South Dakota State University Extension State Climatologist Dennis Todey said earlier outlooks had been projecting about a 60 percent chance of above average temperatures, compared to about 40 percent chance of below average.
The Climate Prediction Center, a sister organization of the National Weather Service, issued its latest outlook on Thursday, Oct. 20.
"Previous outlooks have been talking about winter probabilities as ?warmer than average' being the most likely across South Dakota," Todey said. "The official outlooks right now are saying nearly 50-50 chance of below and above average. Our risk is a little bit higher now than it was for a cold winter."
Todey said a colder winter would have an impact on usage of heating fuel and other energy sources.
"This is increasing our risk of some higher energy prices by having a near-average or cooler-than-average winter," Todey said. "The farther west you go in the state, the better chances there are still existing for a warmer-than-average winter. The eastern part of the state is right near that 50-50 line of whether we're looking at warmer than average."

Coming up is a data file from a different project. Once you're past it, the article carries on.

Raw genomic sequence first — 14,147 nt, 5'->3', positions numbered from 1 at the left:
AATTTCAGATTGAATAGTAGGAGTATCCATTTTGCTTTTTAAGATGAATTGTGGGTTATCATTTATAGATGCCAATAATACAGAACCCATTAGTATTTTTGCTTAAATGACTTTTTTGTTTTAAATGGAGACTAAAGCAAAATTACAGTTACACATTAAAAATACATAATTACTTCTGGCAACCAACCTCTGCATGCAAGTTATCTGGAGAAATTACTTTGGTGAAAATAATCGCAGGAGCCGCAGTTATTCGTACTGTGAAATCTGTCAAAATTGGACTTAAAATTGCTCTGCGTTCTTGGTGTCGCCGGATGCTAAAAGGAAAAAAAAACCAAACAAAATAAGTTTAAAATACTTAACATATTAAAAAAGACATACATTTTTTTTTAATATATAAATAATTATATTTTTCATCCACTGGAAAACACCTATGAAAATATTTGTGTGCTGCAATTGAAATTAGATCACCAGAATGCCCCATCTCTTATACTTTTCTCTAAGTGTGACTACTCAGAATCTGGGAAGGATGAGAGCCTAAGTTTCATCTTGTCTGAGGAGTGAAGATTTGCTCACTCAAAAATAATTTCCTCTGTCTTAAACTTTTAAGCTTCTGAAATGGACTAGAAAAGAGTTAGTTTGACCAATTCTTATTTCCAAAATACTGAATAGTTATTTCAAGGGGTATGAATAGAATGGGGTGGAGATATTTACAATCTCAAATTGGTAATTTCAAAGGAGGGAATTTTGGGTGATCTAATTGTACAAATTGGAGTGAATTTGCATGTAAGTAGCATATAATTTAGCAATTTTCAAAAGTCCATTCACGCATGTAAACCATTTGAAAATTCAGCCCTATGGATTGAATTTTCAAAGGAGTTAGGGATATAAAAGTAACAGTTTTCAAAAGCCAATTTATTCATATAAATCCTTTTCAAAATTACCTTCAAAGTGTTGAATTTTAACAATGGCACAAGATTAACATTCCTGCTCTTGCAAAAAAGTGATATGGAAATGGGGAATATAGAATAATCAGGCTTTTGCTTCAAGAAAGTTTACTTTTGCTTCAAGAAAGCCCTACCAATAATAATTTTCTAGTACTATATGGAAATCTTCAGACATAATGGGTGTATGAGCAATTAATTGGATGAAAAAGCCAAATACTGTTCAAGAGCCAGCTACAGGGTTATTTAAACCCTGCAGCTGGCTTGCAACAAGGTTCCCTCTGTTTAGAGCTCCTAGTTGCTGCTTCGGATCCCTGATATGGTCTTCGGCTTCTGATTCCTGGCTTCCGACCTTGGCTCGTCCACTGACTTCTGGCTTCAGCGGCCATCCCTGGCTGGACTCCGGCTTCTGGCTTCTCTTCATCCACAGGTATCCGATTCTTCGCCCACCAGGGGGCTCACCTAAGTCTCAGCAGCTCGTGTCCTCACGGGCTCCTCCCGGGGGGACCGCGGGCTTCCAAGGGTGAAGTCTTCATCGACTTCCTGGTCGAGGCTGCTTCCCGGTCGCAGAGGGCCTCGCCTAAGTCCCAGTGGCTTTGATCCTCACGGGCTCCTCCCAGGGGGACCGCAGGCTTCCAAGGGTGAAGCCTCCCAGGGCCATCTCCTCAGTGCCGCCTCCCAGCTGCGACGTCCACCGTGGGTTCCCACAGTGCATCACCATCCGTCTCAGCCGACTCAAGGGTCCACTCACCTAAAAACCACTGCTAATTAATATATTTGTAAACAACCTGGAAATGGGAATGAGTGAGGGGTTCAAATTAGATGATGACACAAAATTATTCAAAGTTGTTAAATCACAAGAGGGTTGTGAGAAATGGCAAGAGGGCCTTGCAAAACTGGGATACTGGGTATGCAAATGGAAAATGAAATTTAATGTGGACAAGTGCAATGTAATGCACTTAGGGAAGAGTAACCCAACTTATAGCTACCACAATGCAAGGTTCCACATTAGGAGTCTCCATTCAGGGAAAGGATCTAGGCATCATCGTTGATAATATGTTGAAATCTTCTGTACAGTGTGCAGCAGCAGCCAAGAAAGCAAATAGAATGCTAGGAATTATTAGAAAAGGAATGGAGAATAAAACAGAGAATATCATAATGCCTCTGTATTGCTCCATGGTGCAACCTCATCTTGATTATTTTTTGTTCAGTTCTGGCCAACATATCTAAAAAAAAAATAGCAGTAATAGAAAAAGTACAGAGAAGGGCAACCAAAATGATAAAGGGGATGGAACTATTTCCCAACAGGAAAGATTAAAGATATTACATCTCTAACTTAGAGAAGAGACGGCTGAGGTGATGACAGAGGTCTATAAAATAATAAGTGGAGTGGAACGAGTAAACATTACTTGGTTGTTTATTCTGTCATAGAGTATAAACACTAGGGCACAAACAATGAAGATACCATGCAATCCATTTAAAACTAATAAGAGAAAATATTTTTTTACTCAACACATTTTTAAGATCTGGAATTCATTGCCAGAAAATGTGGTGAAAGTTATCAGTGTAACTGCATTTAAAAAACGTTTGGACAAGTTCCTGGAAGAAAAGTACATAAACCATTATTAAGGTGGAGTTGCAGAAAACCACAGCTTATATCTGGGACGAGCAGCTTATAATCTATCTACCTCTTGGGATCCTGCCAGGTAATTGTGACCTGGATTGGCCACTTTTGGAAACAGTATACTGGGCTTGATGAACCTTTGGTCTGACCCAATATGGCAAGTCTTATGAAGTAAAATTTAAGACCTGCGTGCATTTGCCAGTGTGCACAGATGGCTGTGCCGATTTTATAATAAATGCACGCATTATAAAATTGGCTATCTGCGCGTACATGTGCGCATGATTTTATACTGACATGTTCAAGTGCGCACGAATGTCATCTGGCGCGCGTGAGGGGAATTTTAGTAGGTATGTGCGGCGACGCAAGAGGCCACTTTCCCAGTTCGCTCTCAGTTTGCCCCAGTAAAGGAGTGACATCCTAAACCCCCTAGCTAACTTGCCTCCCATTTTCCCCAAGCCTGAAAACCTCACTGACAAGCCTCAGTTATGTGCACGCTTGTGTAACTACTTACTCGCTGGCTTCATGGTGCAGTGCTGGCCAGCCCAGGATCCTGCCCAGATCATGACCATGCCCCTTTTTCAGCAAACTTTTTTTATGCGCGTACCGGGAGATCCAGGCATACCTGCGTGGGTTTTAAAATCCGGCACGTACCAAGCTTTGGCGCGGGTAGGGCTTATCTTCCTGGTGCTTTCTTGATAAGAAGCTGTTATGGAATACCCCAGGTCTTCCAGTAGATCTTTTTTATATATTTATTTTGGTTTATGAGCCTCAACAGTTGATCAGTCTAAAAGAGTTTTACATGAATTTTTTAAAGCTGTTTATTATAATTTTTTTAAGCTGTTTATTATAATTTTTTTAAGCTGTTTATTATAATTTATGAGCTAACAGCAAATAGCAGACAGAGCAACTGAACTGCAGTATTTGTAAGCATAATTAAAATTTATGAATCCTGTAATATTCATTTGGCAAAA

Todey said we are not in an El Ni�o/La Ni�a weather pattern currently, which makes it more difficult to predict climate. An El Ni�o pattern typically causes warmer winters in South Dakota.
He added that sea surface temperatures in the North Pacific and some atmospheric oscillations across North America may be helping shape the current weather patterns.